The Brooklyn Bridge has turned into a place where there is disorder and unlawful vending. There are sellers selling a wide range of products, such as tiny Statues of Liberty, pot-leaf headgear, and even illicit drinks or picture ops with real snakes. Since the city relocated bikes to a protected lane on the highway of the bridge two years ago, this issue has become much worse. Legal merchants have also found it difficult to compete with these illicit dealers, which has resulted in confrontations and a decrease in sales for licensed vendors.
Concerns regarding public health and safety, as well as worries about the iconic position of the Brooklyn Bridge, have been brought on by the proliferation of unlicensed sellers on the bridge. The function of the bridge is said to be undermined because of the presence of merchants, who also contribute to traffic. The Sanitation Department of the city has issued summonses in an effort to clamp down on unlawful selling, yet the issue continues to exist despite their efforts.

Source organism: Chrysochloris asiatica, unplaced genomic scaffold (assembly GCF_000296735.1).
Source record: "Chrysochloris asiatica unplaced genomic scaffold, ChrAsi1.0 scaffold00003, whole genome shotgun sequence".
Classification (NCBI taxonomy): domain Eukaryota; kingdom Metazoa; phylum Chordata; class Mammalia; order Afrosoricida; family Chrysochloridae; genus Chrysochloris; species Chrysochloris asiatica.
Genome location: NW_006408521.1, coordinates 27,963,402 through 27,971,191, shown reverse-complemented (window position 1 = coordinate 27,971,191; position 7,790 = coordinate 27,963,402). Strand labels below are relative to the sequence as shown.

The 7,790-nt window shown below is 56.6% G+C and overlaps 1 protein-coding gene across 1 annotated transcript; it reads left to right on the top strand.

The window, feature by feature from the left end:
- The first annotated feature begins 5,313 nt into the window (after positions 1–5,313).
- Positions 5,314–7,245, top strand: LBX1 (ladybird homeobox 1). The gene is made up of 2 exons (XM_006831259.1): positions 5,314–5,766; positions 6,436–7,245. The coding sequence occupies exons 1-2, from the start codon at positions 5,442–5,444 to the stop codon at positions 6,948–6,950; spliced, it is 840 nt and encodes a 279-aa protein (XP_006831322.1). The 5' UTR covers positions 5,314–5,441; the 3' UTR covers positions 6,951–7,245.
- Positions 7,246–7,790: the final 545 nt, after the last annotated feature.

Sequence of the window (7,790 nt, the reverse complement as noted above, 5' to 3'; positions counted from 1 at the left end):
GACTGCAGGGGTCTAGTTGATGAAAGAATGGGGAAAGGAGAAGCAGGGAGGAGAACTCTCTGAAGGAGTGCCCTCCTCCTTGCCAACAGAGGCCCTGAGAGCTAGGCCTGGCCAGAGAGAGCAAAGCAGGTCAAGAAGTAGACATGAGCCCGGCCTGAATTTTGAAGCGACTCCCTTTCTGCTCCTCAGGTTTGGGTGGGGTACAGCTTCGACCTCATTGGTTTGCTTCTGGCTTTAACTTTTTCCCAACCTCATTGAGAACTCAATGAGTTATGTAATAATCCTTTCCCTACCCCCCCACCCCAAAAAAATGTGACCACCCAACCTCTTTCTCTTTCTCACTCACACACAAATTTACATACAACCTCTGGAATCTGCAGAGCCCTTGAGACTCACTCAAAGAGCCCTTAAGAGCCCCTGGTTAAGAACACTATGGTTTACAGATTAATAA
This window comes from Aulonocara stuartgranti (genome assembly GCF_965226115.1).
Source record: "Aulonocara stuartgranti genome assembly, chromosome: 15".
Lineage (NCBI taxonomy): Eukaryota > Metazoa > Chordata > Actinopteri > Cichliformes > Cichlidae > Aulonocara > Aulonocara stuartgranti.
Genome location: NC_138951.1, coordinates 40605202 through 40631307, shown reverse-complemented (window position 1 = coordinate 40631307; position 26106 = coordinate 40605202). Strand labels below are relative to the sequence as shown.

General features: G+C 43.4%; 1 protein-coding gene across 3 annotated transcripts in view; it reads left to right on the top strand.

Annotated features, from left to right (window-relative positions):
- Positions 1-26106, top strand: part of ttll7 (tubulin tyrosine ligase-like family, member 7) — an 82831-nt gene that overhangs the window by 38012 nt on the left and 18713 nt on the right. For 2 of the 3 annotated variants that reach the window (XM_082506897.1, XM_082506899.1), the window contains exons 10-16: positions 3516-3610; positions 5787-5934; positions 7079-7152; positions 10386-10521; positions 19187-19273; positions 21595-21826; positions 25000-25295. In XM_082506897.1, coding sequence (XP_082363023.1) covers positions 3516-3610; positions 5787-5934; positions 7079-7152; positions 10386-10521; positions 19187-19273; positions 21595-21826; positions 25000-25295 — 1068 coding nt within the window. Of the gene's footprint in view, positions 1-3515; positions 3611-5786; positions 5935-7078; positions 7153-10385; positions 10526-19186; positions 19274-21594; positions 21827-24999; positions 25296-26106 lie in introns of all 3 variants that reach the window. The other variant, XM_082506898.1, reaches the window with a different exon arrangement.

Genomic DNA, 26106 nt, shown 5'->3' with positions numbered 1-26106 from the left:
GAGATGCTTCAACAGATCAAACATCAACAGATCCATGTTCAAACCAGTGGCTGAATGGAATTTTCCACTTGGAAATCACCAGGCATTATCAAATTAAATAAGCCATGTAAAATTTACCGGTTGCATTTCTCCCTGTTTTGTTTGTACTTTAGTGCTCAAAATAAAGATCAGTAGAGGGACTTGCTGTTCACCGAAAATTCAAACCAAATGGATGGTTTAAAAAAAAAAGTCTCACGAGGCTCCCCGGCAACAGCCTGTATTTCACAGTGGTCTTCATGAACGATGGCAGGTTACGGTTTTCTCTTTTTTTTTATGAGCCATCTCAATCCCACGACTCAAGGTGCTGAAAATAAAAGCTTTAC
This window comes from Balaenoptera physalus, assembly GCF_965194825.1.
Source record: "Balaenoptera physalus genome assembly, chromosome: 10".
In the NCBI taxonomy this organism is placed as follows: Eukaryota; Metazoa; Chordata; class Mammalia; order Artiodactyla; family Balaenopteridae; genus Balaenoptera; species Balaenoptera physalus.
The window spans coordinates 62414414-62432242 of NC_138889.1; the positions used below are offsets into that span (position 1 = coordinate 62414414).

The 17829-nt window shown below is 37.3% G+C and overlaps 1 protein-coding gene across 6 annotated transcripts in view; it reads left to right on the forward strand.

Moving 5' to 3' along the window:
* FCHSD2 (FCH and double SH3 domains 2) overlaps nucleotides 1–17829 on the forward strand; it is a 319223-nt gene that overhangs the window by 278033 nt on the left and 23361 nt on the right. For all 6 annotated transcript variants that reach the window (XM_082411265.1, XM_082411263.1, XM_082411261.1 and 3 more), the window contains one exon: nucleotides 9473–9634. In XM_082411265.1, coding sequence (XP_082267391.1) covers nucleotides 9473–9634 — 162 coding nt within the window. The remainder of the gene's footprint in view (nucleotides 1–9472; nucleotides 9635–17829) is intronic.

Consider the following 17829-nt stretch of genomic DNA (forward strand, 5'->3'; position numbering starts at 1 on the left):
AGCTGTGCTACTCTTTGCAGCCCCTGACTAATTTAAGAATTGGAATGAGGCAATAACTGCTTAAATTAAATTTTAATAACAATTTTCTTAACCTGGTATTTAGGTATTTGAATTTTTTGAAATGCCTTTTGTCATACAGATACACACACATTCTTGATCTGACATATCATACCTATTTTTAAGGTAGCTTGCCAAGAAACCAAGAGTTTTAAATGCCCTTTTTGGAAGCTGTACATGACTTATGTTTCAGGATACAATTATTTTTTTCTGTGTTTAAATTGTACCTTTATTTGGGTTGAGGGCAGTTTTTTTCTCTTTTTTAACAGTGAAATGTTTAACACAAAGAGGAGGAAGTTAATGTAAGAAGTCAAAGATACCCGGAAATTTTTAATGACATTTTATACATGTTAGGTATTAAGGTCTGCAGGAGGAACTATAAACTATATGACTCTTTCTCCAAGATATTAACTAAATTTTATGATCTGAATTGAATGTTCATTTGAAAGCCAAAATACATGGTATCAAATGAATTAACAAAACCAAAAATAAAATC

There have been efforts made to establish a law that would prohibit any and all vending on the city’s bridges, including the Brooklyn Bridge. This rule would apply to all of the city’s bridges. The persistent problems with unlawful selling and pedestrian traffic are the motivation for this planned ban’s introduction. However, the timing of such a prohibition and the manner in which it would be carried out are not yet known.
The Brooklyn Bridge, which was finished in 1883 and is now a historic monument and an iconic symbol of New York City, is in danger of losing both its image and its function as a result of the turmoil generated by unlawful selling.